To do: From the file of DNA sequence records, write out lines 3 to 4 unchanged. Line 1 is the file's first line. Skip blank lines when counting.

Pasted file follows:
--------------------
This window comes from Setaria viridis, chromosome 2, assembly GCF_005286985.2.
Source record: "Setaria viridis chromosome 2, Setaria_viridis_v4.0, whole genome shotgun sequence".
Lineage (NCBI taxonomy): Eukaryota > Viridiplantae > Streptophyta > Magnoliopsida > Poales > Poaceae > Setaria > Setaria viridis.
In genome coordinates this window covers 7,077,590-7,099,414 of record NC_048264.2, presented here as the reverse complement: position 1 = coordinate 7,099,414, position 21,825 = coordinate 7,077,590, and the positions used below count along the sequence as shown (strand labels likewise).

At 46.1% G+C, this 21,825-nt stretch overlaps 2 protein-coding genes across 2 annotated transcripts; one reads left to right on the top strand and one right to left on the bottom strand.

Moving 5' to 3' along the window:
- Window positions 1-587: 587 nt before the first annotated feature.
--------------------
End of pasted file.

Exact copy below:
Lineage (NCBI taxonomy): Eukaryota > Viridiplantae > Streptophyta > Magnoliopsida > Poales > Poaceae > Setaria > Setaria viridis.
In genome coordinates this window covers 7,077,590-7,099,414 of record NC_048264.2, presented here as the reverse complement: position 1 = coordinate 7,099,414, position 21,825 = coordinate 7,077,590, and the positions used below count along the sequence as shown (strand labels likewise).